Why the shape of rainbow is semicircular after rain why not the whole atmosphere is colorful?

I have a very simple question.

Everyone must have seen the rainbow after rain. According to the theory the rainbow is created due to the passing of sunlight from small drops of water in the atmosphere(means by dispersion of light).

Now my what I want to know is that after rain the rain drops are present in the entire atmosphere. So the whole atmosphere should look colorful. Why only a semicircular shape is formed (or is colorful).

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– Qmechanic Mar 14 '12 at 7:41
This is partly due to the anthropic principal. What you are describing is akin to an infinituple rainbow (c.f. double rainbow). Surely no conscious being could observe such phenomena and survive. ;P – Stephen Mc Ateer Mar 14 '12 at 23:38
Take an outdoor shower on a clear day with the sun directly above you. You will see the rainbow in a circle around you, because the droplets are all around you, and the ones that are in just the right position will reflect the color (off their opposite surface). But lean against a wall, and now there's a side of you with no droplets. Therefore - not a full circle. – Mike Dunlavey Oct 5 '12 at 16:45

I will point to a reference,

it says,

Three things must happen for you to see a rainbow's colors. First, the sun must be shining. Second, the sun must be behind you, and third, there must be water drops in the air in front of you. Sunlight shines into the water drops, which act as tiny prisms that bend or "refract" the light and separate it into colors.

Actually, the rays of light bend twice. As they enter the drops, the rays of light bend, then reflect off the back of the drops. Then they bend again, this time while exiting the drops. That's when the light appears before our eyes.

Each drop reflects only one color of light, so there must be many water drops to make a full rainbow. You'll see the brightest rainbows when the water drops are large, usually right after a rain shower.

The rainbow is circular because when a raindrop bends light, the light exits the raindrop at an angle 40 to 42 degrees away from the angle it entered the raindrop.

and regarding full circular rainbow,

But if the sun is very low in the sky, either just before sunset or just after sunrise, we can see a half circle. The higher the sun is in the sky, the less we see of the rainbow.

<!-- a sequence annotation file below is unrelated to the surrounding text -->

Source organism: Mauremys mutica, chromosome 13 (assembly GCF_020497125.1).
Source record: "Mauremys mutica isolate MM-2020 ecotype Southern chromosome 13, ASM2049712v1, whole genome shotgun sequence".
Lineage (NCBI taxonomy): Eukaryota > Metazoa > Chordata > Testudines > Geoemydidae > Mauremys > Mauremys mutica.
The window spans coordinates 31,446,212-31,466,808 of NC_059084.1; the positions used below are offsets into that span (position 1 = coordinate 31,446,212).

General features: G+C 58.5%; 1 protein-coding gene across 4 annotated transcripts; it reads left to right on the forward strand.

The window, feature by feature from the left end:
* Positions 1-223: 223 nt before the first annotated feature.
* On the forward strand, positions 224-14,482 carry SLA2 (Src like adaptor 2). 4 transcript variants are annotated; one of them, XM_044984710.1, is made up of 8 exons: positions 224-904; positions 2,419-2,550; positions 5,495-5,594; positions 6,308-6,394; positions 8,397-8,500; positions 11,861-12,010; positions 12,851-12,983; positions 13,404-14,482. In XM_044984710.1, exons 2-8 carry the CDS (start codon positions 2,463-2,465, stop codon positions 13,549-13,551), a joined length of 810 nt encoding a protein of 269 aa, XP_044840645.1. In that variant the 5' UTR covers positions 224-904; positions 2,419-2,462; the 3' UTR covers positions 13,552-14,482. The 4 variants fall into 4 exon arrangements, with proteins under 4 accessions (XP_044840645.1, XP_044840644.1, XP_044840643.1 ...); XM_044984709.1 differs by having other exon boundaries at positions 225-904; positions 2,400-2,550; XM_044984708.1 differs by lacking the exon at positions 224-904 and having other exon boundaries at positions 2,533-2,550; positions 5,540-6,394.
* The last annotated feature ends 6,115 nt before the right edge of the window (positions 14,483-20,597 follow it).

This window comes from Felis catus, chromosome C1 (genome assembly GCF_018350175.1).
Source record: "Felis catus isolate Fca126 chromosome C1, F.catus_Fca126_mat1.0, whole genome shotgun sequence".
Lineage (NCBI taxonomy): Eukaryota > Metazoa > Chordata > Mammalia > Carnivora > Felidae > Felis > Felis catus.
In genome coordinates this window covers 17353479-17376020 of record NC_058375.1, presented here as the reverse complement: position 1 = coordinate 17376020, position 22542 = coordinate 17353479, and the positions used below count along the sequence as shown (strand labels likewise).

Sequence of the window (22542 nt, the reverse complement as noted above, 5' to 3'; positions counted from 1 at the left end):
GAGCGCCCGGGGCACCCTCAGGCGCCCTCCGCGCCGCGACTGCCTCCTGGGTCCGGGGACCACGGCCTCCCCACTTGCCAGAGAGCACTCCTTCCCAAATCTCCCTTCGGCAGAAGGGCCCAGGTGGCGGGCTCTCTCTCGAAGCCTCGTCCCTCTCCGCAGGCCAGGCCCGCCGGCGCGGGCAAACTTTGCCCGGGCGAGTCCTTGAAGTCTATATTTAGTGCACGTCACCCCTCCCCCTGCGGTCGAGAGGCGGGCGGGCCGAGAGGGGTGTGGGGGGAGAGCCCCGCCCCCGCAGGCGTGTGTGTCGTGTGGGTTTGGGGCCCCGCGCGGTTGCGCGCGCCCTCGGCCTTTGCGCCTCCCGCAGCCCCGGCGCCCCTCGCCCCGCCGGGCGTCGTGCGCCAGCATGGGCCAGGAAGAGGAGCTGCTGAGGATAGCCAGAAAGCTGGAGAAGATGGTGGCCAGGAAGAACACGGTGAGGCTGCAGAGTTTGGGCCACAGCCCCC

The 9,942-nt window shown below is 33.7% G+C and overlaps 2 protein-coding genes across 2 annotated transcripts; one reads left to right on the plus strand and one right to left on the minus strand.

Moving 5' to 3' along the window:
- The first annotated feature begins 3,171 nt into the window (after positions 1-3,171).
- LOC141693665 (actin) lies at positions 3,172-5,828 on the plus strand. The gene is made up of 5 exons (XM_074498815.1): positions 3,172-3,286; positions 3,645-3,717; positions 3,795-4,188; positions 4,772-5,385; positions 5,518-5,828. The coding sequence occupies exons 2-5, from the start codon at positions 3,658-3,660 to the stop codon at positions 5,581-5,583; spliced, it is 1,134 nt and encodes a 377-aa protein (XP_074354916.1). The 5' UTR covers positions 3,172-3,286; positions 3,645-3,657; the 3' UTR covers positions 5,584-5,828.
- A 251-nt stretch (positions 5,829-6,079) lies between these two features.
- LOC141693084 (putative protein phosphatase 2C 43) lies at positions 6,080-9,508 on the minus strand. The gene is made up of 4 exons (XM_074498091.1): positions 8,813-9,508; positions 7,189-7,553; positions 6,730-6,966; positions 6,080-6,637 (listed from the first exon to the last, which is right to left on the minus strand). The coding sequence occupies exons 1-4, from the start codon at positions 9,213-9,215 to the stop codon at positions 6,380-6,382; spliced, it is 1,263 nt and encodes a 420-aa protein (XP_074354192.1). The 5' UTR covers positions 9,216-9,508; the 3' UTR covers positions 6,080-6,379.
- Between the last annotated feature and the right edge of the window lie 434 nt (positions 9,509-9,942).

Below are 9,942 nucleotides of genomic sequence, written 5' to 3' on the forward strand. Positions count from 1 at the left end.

The only way to see the full circle of a rainbow in the sky is to be above the raindrops and have the sun behind you. You would have to look down on the drops from an airplane.

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This is just a guess, as I have no formal training.

My guess would be that it is due to the spherical nature of the atmosphere the light is passing through. If you have a glass globe and shine a light through it the light is bent as it passes through and the pattern that is made on the object on the other side of the globe is circular (or semi-circular).

It's also a question of relative position. If you took a snapshot at every point that can view the phenomena and super-impose them over each other, you would find that in a 3-D model that the whole area IS colored. It's just that you can only see it from your singular point of view. It's like a light-bulb, when you look at it straight on it is one color, we will go with white. That same white light is being passed through the entire room, but you only see the photons that are traveling straight at you. If you could 'see' the photons as they were in an instant it would light (or in the case of your question, color) the entire view-able area...

Is this close?

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It is due to the spherical nature of the rain drops, not the atmosphere. – Frédéric Grosshans Mar 14 '12 at 15:16
-1. Rainbow due to a hose usage also circular. – Anixx Mar 14 '12 at 20:36

The rainbow formed by caustics, which are concentrated rays. This is why only portion of water drops reflect light to the given observer.

http://en.wikipedia.org/wiki/Caustic_%28optics%29

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Rainbow light does reach you from a large fraction of the atmosphere. Here's a picture:

The inside of the rainbow is much brighter than the outside. So you're getting a lot of light from water droplets all over the inside of the rainbow.

Here's a picture I made showing what light does when it enters a water droplet

Incoming light from the sun gets spread out through many different angles, but it mostly piles up around the bottom edge of the picture.

Here it is with both blue and yellow light:

Blue light does pretty much the same, but the angles are slightly off. The place where blue light bunches up is a slightly different place.

So you see separation of colors out at the edge of the rainbow. Throughout the body of the rainbow you see all colors mixed together.

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Thanks for your reply it really helped me understanding the concept. – Digvijay Yadav Oct 8 '12 at 12:06

protected by Qmechanic♦Dec 29 '14 at 17:04

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